Three years, zero landmines cleared, Myanmar Times, 14 July 2015

Article cites two humanitarian clearance organizations which would like to engage in mine clearance in Myanmar. They note that although there are areas which are mined but serve no military purpose, there has been no permission to clear these areas.

Halo Trust is quoted as saying “It is very frustrating. We are the biggest operator in the world but have not cleared a single mine in Myanmar in three years of being here.”

Mine clearance by another humanitarian organization, Norwegian People’s Aid (NPA), noted that the Myanmar Peace Center (MPC), a semi-government body facilitating the peace process, announced plans for a Mine Action Center to coordinate nationwide activities and a memorandum of understanding was signed with the NPA to set it up. But the NPA country director stated, “Nothing has been established because the MPC says the timing is not right, because of the [stalled] peace process. We tried for three years with very limited results. It is a very challenging environment,”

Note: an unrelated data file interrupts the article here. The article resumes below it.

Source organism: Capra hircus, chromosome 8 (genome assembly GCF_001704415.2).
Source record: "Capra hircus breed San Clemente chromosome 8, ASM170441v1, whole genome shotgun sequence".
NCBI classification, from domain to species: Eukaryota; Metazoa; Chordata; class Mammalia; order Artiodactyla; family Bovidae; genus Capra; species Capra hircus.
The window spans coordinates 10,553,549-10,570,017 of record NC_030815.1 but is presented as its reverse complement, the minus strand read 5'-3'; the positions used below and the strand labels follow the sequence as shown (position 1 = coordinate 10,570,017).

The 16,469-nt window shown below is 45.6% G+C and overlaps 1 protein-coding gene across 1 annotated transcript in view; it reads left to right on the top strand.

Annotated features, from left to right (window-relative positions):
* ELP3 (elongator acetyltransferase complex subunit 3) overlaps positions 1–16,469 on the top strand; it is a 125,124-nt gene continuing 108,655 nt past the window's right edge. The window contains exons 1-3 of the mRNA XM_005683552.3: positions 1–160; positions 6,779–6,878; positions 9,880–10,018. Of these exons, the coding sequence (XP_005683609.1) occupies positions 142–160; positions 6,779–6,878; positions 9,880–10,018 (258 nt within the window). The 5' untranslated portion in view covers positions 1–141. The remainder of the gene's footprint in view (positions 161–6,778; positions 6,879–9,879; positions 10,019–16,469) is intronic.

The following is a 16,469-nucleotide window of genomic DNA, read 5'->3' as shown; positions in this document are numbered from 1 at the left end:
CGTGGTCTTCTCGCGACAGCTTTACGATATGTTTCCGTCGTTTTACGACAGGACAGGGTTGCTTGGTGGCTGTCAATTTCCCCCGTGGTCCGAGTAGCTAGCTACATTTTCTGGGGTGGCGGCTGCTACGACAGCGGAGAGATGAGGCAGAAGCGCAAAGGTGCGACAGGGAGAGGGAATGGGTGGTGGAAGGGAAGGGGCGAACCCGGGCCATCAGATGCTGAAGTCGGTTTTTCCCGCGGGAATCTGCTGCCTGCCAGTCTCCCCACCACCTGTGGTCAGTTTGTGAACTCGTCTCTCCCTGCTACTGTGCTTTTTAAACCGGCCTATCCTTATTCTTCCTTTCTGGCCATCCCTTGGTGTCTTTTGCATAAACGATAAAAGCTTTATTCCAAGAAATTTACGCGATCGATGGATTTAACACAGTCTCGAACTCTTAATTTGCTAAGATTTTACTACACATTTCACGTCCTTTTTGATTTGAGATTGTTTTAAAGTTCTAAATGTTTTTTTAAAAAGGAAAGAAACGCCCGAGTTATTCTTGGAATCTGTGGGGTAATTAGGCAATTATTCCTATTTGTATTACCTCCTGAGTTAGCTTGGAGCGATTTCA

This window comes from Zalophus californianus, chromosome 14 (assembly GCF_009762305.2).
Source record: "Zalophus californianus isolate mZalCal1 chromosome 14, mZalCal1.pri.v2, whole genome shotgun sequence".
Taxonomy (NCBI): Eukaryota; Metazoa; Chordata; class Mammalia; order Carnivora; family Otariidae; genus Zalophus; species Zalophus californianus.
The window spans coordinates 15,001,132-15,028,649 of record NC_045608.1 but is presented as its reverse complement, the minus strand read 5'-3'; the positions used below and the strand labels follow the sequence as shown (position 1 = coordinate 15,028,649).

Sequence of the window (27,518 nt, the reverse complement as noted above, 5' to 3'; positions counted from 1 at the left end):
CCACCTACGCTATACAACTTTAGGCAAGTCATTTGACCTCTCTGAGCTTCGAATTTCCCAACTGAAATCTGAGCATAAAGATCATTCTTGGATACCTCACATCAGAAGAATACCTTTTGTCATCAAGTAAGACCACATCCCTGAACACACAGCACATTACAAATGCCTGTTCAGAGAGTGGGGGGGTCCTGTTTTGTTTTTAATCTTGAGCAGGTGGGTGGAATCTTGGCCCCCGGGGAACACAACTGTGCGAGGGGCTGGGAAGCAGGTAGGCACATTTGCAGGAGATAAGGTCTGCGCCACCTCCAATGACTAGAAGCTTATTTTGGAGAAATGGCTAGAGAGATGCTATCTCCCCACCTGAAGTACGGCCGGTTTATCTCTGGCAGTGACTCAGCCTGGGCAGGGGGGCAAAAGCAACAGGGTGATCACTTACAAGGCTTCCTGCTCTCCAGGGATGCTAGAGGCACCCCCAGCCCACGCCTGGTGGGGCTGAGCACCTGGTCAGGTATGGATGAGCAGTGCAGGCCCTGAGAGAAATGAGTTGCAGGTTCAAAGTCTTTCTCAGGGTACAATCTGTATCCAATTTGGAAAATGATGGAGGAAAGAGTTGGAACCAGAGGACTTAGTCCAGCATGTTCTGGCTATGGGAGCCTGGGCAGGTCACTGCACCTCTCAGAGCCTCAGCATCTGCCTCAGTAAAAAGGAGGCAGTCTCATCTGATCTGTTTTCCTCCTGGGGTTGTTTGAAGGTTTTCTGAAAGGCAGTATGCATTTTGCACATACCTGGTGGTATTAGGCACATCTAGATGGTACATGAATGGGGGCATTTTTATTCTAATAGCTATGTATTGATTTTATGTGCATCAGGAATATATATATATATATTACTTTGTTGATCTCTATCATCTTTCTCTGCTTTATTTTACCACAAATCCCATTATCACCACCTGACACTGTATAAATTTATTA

An unnamed official at the MPC is reported to have said the landmine issue was “highly political on both sides of the conflict. We need to start de-mining with legislation, which is being prepared now. Once this is put through parliament, combined with an effective ceasefire, perhaps then we can have effective de-mining. For now, it’s just talks among the international NGOs and locals. We need a political solution before we can actually do anything about the mines.”


Mine Action Standards were drafted two years ago in a consultative process between mine clearance organizations and representatives of the Myanmar government. After being drafted these standards were submitted to the government which inexplicably classified them as secret. See Myanmar Mine Action Standards.

The Myanmar Peace Center has informed the International Campaign to Ban Landmines that the draft National Ceasefire Agreement mentions mine clearance, but has to date refused to provide the wording. The text is not believed to require a ban future use of landmines.